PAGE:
Submitted to: American Society of Agronomy Abstracts
Publication Type: Abstract Only
Publication Acceptance Date: 9/1/2010
Publication Date: 10/1/2010
Citation: Anderson, W.F., Knoll, J.E., Strickland, T.C., Hubbard, R.K. 2010. Sustainability of perennial grass yields as bioenergy feedstock for the southeast. American Society of Agronomy Abstracts. CDRom.
Interpretive Summary: not required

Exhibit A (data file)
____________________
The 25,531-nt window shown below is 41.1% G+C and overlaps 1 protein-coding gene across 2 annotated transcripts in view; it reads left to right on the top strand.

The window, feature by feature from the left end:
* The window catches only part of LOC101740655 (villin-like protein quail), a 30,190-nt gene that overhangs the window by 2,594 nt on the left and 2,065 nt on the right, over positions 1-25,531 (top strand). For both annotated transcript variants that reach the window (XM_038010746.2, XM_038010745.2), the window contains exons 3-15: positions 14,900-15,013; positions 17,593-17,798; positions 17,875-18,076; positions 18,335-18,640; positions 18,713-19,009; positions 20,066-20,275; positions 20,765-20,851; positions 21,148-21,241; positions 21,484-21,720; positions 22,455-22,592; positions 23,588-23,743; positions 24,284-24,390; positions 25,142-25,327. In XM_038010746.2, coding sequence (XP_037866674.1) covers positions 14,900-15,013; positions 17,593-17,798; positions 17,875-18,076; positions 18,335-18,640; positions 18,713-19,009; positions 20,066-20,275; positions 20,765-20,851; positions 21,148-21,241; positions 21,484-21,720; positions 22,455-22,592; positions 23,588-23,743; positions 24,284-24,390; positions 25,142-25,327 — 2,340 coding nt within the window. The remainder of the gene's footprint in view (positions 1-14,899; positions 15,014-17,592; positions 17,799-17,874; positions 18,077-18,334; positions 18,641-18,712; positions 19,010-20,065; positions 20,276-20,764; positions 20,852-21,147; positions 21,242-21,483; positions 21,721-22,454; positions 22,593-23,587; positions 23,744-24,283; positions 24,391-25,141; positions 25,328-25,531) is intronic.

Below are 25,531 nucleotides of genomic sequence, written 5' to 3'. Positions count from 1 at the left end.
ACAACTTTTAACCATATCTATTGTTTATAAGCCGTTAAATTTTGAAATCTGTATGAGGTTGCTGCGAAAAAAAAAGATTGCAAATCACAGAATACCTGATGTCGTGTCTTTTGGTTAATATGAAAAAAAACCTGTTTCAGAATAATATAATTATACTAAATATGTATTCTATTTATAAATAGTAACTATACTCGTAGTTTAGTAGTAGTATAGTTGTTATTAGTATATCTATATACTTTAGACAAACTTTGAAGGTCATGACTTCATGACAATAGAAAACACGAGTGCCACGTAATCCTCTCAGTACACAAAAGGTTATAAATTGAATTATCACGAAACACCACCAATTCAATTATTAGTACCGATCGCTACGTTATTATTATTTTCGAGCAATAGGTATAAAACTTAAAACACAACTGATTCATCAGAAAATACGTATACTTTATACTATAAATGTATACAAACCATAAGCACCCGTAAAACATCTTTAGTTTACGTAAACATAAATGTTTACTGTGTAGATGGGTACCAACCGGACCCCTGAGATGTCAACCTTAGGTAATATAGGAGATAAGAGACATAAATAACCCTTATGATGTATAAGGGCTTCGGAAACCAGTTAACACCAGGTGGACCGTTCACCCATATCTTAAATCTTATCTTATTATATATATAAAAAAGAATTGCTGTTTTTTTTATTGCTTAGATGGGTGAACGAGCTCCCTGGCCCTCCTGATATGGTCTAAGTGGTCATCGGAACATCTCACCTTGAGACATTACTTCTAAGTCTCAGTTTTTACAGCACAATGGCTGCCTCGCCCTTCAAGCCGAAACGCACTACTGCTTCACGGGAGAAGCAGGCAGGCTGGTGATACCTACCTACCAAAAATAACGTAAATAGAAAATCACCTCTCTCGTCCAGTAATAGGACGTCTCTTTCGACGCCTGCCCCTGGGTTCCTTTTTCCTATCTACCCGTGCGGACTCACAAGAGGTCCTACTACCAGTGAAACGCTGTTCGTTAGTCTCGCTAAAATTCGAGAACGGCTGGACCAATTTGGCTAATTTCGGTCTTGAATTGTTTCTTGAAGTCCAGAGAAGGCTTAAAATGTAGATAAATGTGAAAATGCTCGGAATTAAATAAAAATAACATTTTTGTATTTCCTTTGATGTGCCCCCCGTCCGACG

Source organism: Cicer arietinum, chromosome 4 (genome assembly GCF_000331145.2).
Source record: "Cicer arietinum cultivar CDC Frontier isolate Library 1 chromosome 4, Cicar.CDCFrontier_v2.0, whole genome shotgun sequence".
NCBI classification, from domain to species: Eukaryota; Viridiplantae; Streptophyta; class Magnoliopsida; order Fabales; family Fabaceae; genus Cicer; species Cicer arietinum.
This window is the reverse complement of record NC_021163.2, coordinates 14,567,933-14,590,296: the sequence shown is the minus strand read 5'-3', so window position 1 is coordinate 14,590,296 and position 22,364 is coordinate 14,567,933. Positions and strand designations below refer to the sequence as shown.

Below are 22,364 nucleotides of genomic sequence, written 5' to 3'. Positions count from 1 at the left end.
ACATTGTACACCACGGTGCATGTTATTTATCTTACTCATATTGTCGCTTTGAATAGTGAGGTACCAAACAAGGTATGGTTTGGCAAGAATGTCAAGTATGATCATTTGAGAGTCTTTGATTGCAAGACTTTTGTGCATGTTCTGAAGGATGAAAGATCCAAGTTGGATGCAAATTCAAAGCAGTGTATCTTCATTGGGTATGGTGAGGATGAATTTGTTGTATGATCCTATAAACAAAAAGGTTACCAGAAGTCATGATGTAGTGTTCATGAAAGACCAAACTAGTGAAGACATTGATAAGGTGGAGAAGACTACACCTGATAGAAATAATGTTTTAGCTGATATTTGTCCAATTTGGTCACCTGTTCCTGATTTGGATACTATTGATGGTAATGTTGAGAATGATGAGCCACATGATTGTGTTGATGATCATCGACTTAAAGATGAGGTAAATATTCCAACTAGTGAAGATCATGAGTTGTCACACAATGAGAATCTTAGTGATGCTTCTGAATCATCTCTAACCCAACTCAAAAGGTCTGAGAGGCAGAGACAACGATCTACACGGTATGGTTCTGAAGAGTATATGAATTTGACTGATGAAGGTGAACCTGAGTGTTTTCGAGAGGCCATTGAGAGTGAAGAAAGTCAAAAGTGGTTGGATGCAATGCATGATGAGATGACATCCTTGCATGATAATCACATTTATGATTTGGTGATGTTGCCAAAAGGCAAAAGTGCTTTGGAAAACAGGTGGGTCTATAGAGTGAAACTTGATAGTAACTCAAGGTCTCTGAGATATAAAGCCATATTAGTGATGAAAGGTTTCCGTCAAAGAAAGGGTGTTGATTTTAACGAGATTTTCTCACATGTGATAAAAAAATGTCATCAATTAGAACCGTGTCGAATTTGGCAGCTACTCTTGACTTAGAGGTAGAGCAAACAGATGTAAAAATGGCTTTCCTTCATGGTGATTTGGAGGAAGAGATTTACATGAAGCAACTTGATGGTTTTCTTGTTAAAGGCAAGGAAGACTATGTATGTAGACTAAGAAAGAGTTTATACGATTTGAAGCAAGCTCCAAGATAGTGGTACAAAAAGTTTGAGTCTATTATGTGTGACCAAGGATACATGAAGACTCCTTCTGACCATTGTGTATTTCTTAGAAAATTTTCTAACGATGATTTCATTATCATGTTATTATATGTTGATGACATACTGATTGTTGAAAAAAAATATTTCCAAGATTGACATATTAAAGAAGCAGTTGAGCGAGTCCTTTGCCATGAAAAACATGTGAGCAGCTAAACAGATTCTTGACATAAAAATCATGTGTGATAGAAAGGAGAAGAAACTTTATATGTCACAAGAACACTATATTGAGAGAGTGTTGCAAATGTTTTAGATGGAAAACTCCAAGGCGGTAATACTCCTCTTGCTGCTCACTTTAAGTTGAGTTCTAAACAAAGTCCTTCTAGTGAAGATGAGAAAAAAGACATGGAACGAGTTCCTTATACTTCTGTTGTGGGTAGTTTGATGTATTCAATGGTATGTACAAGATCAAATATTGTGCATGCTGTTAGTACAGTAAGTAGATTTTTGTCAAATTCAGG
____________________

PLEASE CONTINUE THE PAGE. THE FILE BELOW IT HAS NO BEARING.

Technical Abstract: Warm-season perennial grasses will be part of the biomass production system in the Southeast for the emerging bioenergy industry. Among the candidates for dedicated feedstocks are energy cane (Sacchurum sp.), Miscanthus x gigantius, switchgrass (Panicum virgatum), and napiergrass (Pennistem purpureum). Two studies have been conducted to assess yields, and assess soil carbon and nitrogen. One study was initiated in fall 2005 at Tifton, GA, to assess the performance of perennial grasses under rainfed conditions with no fertilizer inputs. The test consisted of four replications in a randomized complete block design, and included two energycane cultivars, two napiergrass genotypes, and two switchgrass genotypes. A second study initiated in the fall of 2006 consisted of napiergrass grown under three rainfed fertilizer treatments (no additions, poultry liter and inorganic fertilizer at approximately equivalent N, P, and K rates). Total shoot biomass was harvested and weighed each year in winter, and was analyzed for total carbon and nitrogen content. Soil samples were collected periodically to assess possible changes in soil carbon and nitrogen. Under no inputs dry matter (DM) yield was highest in the second year. Averaged over three years, DM yields of energycane, and napiergrass were significantly higher than switchgrass. Switchgrass had higher nitrogen use efficiency, based on the nitrogen content of the harvested plants. Poultry liter and inorganic fertilizer treatment of napiergrass resulted in similar yields each year and were 17% and 48% greater than the unfertilized control in the second and third year of growth, respectively. Carbon/nitrogen cycling and water quality were monitored and will be discussed as well.